Interview by Nicole Melanson ~
Saba Hasan is a New Delhi-based artist with a body of work comprising paintings, book sculptures, photographs, videos and sound, presented since 1996. Saba has been awarded international fellowships from Syracuse University, New York, the French Cultural Ministry, Paris, the George Keyt Art Foundation, Colombo 2002, the Oscar Kokoschka Academy in Austria, 2010, and the Raza National Award for painting in 2005. In Salzburg, 2010 Saba wrote a voice work, “Journey of a Broken Song”, which was installed first at the Hohenberg Castle for the International Art Festival. It is written in the cryptic tradition of the Ghazal and takes a look at racial profiling, state oppression, love and mystical journeys.
In 2011, the Brooklyn Art Library, New York made Hasan’s 38-page sketchbook on early science from the Islamic world a part of their permanent collection and mobile library of 35,000 such books which travel every year around the schools. The versatile artist also exhibited at the Venice Biennale in 2013 as part of the Imago Mundi Collection and her sound work, “Walking in Deer Park” was on radio in Portugal as part of an international collaboration. Saba’s works have been at other major international shows in Florence, Paris, Salzburg, Singapore, Colombo, New York and Lisbon. She was nominated for the Celeste Contemporary Art Prize 2014 for her video, La Verite/Haqeeqat/the Truth Project, which was screened in Milan and Delhi.
HOW DID YOU GET STARTED?
Very early. I was doodling on paper, desks, walls since preschool. As far as I can remember, I have always been reading, drawing, making up rhymes, watching clouds and dreaming, unable to ever decide which it was I wanted to be, a writer or an artist, and so it goes on…
WHAT IS YOUR LATEST WORK OR CURRENT PROJECT?
My latest work is a series of text and book installations referring to women’s voices in life and literature. I have used books by Indian women writers as materials to sculpt and create art works. One such installation where I printed Urdu text on my mother’s sarees is called “the silence from which a woman speaks”.
I have in the last few years written and recorded in my voice poems which are set up as sound installations. Such soundscapes allow me to capture larger spaces than those within conventional gallery confines.
My latest voice work is titled “the two of us”. It refers to the criminalization of homosexuality in India and other forbidden loves or taboos:
WHAT IS YOUR WORK ENVIRONMENT LIKE?
Solitary, sunny, often virtual, sometimes loud, seeped in comfort where I keep my children, my dog and my husband close, like armour against the chaotic, tiring, big city life of Delhi.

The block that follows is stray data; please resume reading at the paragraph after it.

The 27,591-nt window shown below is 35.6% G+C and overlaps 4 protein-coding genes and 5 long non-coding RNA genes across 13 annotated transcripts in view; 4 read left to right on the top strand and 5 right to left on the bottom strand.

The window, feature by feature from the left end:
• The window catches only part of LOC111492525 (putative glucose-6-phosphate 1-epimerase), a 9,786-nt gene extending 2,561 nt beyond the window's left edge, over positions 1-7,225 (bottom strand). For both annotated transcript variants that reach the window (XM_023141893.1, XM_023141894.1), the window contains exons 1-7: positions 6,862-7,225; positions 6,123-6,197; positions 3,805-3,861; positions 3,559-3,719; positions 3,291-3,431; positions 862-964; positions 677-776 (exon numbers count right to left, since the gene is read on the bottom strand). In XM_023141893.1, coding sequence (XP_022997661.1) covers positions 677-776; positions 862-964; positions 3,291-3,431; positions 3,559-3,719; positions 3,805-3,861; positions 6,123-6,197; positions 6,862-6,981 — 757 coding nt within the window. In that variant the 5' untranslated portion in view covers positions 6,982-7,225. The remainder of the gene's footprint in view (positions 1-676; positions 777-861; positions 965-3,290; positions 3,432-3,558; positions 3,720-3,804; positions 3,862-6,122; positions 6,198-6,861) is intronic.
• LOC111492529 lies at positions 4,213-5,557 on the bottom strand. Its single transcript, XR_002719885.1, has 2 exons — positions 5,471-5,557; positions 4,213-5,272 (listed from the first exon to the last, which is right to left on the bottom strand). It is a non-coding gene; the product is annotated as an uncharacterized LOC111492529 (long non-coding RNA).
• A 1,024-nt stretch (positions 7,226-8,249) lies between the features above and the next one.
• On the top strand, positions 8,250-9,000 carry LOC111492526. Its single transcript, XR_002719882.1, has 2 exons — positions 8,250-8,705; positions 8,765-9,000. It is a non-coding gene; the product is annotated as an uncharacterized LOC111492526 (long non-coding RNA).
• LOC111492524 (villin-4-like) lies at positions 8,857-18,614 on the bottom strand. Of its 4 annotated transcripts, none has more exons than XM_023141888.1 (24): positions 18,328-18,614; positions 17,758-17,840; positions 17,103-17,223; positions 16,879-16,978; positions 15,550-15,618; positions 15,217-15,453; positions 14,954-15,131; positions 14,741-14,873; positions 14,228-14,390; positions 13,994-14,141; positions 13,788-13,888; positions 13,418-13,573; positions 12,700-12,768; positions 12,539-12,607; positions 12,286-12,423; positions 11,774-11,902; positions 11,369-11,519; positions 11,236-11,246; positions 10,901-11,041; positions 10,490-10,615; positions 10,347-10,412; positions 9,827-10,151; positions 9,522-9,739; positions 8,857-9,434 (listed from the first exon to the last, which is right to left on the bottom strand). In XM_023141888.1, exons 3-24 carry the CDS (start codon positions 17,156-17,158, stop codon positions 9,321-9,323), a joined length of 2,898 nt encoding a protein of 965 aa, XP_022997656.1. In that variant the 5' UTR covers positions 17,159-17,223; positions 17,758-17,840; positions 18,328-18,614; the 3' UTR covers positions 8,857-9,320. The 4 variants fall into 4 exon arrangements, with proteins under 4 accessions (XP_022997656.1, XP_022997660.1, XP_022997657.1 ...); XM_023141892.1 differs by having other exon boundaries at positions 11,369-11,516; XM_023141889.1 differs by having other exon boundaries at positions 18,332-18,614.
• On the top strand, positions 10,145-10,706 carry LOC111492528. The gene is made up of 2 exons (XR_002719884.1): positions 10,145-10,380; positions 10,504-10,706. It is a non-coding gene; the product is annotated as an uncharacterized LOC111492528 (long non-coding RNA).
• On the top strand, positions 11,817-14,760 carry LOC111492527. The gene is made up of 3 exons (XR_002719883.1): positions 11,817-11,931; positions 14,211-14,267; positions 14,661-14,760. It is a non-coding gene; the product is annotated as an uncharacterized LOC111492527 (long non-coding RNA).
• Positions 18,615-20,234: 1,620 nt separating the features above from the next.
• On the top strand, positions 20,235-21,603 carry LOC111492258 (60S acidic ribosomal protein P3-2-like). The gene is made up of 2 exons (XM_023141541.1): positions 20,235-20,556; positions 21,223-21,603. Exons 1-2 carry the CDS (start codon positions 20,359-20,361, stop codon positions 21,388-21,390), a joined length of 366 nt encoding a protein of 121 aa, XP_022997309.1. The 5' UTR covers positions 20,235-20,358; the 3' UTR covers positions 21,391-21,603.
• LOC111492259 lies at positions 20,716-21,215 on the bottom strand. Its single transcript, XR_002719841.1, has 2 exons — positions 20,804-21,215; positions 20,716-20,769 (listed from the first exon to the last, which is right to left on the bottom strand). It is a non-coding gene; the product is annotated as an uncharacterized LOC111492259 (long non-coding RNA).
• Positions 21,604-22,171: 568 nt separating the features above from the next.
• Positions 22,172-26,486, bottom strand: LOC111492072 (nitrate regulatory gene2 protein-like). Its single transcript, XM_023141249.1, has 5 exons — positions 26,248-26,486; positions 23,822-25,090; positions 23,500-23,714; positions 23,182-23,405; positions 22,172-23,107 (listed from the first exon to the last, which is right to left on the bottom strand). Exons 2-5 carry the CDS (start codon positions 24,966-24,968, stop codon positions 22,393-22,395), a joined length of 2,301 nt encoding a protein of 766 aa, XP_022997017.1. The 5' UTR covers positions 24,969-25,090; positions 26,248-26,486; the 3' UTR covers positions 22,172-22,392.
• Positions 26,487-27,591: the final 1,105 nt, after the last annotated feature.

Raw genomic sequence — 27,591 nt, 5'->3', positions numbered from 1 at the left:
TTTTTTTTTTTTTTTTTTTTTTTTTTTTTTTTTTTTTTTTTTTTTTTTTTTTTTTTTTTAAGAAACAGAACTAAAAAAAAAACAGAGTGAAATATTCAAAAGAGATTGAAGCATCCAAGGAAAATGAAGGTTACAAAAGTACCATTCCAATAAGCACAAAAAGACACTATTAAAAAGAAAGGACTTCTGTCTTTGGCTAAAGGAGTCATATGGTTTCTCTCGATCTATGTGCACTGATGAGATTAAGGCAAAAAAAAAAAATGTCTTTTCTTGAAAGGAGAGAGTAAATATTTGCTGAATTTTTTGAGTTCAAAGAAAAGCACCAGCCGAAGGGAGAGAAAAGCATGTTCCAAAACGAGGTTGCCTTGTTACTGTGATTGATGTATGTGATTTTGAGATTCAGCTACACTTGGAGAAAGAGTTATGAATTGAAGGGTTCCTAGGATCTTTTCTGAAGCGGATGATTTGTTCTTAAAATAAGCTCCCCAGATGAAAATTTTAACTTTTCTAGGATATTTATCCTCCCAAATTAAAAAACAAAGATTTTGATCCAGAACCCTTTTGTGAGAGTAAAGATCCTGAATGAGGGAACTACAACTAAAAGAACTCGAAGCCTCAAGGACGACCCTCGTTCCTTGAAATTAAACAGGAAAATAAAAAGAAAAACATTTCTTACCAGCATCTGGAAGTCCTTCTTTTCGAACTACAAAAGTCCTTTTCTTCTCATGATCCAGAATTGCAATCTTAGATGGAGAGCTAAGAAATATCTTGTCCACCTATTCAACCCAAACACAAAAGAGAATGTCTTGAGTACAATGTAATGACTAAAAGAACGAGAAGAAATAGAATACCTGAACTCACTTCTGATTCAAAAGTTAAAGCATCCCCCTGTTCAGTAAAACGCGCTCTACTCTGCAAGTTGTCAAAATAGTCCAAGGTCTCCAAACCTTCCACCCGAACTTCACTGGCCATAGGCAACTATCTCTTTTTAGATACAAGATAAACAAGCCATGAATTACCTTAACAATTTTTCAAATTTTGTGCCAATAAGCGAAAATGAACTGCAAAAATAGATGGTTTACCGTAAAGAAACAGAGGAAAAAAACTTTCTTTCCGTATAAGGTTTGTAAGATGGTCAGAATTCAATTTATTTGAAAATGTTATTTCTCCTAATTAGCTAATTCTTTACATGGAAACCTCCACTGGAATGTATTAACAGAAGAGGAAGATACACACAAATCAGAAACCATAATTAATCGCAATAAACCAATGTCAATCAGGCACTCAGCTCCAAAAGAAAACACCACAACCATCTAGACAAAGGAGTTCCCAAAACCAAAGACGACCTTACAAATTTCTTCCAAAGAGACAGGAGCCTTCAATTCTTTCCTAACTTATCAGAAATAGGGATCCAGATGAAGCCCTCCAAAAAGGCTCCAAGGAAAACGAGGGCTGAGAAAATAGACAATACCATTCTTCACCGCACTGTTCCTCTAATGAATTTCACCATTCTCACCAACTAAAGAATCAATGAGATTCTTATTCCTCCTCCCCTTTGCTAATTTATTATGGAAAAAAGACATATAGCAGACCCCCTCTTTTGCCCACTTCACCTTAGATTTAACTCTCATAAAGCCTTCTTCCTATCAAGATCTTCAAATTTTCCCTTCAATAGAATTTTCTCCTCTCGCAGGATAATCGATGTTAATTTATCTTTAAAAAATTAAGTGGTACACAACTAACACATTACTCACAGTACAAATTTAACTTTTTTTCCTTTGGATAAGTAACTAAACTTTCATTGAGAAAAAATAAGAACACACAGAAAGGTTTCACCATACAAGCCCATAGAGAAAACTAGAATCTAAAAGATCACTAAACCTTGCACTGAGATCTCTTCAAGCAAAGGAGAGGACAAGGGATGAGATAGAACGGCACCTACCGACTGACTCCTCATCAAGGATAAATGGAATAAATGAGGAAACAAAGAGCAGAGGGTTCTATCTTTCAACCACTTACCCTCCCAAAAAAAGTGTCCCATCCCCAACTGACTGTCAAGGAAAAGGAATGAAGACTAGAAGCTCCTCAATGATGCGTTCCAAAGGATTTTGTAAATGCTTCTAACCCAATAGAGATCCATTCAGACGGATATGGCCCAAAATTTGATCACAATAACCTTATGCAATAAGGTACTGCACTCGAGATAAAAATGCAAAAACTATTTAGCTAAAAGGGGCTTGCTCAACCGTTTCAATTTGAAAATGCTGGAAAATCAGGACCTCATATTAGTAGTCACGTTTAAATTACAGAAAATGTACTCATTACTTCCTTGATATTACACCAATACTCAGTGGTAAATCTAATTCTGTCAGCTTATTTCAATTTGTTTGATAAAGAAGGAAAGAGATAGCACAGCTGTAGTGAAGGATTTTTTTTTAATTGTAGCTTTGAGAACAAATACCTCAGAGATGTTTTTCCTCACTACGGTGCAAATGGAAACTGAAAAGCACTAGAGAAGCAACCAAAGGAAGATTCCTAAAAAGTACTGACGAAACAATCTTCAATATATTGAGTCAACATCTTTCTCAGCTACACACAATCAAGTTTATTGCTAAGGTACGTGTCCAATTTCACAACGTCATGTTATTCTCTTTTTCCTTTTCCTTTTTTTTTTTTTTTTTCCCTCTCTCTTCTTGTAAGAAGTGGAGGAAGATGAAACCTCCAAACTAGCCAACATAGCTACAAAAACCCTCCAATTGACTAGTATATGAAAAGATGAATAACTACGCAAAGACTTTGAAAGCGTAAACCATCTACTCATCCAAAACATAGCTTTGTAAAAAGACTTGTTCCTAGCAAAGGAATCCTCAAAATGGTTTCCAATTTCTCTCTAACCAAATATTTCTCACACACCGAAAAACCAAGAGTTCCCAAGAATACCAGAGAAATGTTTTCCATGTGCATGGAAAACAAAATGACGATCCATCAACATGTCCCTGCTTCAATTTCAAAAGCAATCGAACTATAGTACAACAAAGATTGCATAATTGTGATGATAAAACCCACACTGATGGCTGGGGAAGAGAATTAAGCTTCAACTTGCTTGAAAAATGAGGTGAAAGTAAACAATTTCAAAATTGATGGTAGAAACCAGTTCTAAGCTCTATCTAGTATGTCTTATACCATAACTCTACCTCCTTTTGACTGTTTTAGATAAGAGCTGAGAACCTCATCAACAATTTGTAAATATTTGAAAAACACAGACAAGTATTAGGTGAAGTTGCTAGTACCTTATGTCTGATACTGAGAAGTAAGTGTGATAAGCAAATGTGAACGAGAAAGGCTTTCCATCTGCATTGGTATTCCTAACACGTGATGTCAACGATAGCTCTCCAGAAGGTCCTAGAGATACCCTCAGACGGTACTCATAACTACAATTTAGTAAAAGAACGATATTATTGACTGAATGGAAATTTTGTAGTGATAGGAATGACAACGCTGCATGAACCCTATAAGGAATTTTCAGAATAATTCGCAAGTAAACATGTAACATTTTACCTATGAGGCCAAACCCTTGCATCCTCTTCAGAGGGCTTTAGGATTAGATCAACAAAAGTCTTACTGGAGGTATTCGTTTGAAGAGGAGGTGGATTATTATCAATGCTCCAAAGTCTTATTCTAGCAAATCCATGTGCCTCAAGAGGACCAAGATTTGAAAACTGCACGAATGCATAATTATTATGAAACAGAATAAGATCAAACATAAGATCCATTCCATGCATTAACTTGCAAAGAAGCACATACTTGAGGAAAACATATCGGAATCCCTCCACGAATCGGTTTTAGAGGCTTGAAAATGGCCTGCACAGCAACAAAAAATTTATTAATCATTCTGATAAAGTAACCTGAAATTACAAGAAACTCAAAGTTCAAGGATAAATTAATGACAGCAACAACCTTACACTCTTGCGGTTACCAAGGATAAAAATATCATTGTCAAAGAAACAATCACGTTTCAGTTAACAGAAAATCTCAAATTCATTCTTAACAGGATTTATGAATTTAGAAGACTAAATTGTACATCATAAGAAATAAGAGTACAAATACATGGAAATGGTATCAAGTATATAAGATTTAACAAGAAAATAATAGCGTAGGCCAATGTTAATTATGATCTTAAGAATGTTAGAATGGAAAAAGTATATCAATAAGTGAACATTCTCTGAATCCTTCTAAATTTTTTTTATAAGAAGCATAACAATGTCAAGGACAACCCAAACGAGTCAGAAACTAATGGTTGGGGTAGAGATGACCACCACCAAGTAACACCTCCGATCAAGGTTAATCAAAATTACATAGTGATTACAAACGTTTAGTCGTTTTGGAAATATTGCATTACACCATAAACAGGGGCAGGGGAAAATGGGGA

WHEN DO YOU WORK? WHAT DOES A TYPICAL DAY LOOK LIKE?
All the time but hardly ever at a desk or easel…mostly while travelling, walking outdoors, anxiously pacing in my studio, amidst clutter, to music repeating itself endlessly or simply in bed on my iPad.
WHAT IS YOUR WORK PROCESS?
I work best in spurts, apparently spontaneously but actually with a lot of deliberation. For this day and age I am very slow. I mull over ideas, words, lines, colors, materials and need to do the same thing again and again till it feels like my own heart beat.
I have, for instance, been photographing the same place, the deer park across the road from my house, since I moved here in the early nineties. This March I will finally show these photographs as they are today, distilled in these twenty years into familiar abstracts of my paintings.
WHY DO YOU DO WHAT YOU DO?
Because I love doing it. It makes me feel alive, out there, in contact with the world. There is always a mystery to art, an endless search, a knowledge which if shared, evolves further, often taking me to places I knew not existed.
WHO OR WHAT INSPIRES YOU?
Inspiration now comes from anywhere, an angry heart, a memory, music, the sky, ocean waves, leaves, bringing up my children, changing society, power conflicts and most certainly hope.
Over the years I have learnt that ideas come usually from working. They are stages of development in my thinking and an integral part of the process of experiencing life. Also, I like to work across media and these different languages or materials invariably act as triggers for something new.
The Asian Age article about Saba’s work
WHAT IS THE HARDEST PART OF WHAT YOU DO?
To make a living out of my art. I am fine as long as I am thinking, drawing, painting, converting concepts into art works…complications set in when I have to enter the commercial domain. I can’t handle that aspect of my profession at all.
WHO ARE YOUR FAVORITE FEMALE ARTISTS?
Writers like Sappho, Susan Sontag, Ismat Chughtai, Sylvia Plath, singers like Nina Simone, artists like Georgia O’Keefe and Eva Hesse.
WHICH FEMALE AUTHOR WOULD YOU LIKE TO SEE INTERVIEWED ON WORDMOTHERS NEXT?
Thank you, Saba Hasan!
— Nicole Melanson
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